Objective: To assess the knowledge, attitude, and practice (KAP) regarding COVID-19 among COVID-19 patients and their relation with the outcomes. Methods: This cross-sectional study was carried out among COVID-19 patients (18-year-old or older) consecutively admitted to a dedicated COVID-19 hospital located in northwest Rajasthan, India. Data regarding socio-demographic parameters, KAP, and primary composite outcome (admission to intensive care unit, mechanical ventilation, or in-hospital death) were collected. KAP scores were compared between different demographic variables and primary composite outcomes. Association between different demographic variables, primary composite outcomes, and KAP scores were determined through multivariate linear regression. Besides, the correlation among KAP scores was analyzed. Results: Out of the total 222 patients, most of them (65.76%) had average KAP scores towards COVID-19. The mean scores for knowledge were 7.88, with an overall correct rate of 71.63%; the mean attitude scores were 2.42, with an overall correct rate of 60.50%; the mean practice scores were 5.12, with an overall correct rate of 64.00%. Patients who met the primary composite outcomes had higher knowledge scores, but lower attitude and practice scores. The result showed a significant positive correlation between the level of education, socioeconomic class, and knowledge, attitude, and practice towards COVID-19. Knowledge towards COVID-19 was significantly associated with a positive attitude and good practice. Conclusions: Our findings show that adult COVID-19 patients have average KAP towards COVID-19 among COVID-19 patients. Poor attitude and practice towards COVID-19 are associated with adverse outcomes, so it is suggested to strengthen attitude and practice towards COVID-19 to improve the outcomes.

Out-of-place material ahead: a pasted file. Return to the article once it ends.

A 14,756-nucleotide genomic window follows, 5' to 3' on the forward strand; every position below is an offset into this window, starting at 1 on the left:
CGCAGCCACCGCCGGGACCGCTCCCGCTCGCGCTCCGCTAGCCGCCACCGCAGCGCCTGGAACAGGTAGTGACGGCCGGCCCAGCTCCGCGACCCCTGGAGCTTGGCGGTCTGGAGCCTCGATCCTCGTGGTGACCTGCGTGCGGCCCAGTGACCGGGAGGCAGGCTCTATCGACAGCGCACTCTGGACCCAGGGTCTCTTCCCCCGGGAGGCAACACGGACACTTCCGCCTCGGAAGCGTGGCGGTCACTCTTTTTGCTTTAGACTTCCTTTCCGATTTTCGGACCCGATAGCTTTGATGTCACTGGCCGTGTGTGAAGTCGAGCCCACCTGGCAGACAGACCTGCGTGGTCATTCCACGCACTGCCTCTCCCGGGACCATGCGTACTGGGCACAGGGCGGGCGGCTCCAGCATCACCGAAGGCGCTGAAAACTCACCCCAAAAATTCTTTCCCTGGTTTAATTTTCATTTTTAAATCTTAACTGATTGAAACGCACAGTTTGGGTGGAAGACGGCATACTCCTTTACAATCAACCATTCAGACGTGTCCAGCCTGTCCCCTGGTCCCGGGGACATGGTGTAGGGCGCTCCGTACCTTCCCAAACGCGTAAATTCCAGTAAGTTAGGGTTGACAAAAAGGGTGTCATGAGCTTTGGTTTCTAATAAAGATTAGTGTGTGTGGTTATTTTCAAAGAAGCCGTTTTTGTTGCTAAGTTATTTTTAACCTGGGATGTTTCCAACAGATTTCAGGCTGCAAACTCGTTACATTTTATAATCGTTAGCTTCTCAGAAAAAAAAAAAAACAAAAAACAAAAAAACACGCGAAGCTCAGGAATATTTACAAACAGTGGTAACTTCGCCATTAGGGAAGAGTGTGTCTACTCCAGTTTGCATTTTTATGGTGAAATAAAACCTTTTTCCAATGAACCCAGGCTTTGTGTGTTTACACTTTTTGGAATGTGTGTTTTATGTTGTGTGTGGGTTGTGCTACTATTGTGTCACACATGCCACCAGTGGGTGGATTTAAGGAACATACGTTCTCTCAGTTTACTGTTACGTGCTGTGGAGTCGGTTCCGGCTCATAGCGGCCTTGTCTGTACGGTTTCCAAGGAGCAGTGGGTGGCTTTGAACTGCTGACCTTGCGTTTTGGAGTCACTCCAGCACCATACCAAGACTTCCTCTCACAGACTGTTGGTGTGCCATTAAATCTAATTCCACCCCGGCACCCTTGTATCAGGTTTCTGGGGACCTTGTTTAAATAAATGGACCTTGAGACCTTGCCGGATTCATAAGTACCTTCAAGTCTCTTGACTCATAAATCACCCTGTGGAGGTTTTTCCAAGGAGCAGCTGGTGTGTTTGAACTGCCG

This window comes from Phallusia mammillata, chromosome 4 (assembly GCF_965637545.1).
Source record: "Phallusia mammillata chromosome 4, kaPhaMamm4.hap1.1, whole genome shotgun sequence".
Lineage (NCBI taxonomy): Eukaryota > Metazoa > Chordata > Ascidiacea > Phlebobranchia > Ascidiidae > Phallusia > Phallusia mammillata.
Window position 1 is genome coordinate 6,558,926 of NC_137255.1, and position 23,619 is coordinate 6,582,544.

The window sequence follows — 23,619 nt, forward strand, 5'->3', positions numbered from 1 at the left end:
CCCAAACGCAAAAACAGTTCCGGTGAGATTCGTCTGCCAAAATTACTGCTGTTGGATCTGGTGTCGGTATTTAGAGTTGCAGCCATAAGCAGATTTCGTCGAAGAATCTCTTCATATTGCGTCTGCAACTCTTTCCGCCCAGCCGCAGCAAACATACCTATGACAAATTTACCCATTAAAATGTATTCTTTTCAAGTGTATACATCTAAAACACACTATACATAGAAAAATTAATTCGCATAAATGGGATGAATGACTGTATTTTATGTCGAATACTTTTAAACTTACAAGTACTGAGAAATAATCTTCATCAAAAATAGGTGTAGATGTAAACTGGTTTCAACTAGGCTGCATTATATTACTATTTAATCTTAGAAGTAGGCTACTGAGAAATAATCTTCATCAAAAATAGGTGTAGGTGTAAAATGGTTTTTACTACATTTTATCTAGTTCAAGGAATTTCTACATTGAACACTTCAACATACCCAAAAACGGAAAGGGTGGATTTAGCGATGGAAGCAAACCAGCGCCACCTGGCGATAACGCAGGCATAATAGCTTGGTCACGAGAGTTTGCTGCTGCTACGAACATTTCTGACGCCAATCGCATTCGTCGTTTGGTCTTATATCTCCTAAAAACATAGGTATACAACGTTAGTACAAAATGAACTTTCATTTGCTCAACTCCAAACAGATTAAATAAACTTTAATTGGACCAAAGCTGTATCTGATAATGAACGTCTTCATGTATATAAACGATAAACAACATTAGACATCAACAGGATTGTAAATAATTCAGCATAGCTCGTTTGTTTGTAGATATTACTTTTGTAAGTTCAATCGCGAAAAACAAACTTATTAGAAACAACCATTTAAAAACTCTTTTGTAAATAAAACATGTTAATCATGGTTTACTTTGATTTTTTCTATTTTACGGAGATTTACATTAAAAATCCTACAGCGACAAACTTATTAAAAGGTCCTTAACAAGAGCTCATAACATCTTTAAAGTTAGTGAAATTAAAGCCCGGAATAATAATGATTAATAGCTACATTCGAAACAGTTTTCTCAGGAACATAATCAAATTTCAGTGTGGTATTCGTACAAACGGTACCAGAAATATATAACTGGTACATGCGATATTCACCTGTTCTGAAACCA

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Dynamics of transmission of COVID-19 cases and household contacts: A prospective cohort study p. 162
Priyanka Rajmohan, Ponnu Jose, Jubina Bency Anthoora Thodi, Joe Thomas, Lucy Raphael, Swathi Krishna, Unnikrishnan Uttumadathil Gopinathan, Praveenlal Kuttichira